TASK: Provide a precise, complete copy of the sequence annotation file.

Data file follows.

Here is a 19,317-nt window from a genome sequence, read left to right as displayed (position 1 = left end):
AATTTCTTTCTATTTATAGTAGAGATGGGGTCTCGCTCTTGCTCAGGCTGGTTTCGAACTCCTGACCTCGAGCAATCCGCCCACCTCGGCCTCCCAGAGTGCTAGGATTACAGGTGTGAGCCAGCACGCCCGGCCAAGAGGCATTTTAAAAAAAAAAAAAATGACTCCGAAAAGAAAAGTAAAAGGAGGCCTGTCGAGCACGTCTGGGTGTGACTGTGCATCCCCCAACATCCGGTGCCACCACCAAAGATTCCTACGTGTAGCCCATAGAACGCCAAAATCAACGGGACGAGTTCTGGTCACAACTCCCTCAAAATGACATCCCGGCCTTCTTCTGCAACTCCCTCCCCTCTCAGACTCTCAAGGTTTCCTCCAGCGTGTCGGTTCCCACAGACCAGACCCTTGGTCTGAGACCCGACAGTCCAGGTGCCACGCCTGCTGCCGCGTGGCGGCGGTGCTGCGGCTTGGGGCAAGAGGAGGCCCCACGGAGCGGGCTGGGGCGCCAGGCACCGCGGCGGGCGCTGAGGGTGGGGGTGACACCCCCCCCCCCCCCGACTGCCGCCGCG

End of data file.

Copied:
Here is a 19,317-nt window from a genome sequence, read left to right as displayed (position 1 = left end):
AATTTCTTTCTATTTATAGTAGAGATGGGGTCTCGCTCTTGCTCAGGCTGGTTTCGAACTCCTGACCTCGAGCAATCCGCCCACCTCGGCCTCCCAGAGTGCTAGGATTACAGGTGTGAGCCAGCACGCCCGGCCAAGAGGCATTTTAAAAAAAAAAAAAATGACTCCGAAAAGAAAAGTAAAAGGAGGCCTGTCGAGCACGTCTGGGTGTGACTGTGCATCCCCCAACATCCGGTGCCACCACCAAAGATTCCTACGTGTAGCCCATAGAACGCCAAAATCAACGGGACGAGTTCTGGTCACAACTCCCTCAAAATGACATCCCGGCCTTCTTCTGCAACTCCCTCCCCTCTCAGACTCTCAAGGTTTCCTCCAGCGTGTCGGTTCCCACAGACCAGACCCTTGGTCTGAGACCCGACAGTCCAGGTGCCACGCCTGCTGCCGCGTGGCGGCGGTGCTGCGGCTTGGGGCAAGAGGAGGCCCCACGGAGCGGGCTGGGGCGCCAGGCACCGCGGCGGGCGCTGAGGGTGGGGGTGACACCCCCCCCCCCCCCGACTGCCGCCGCG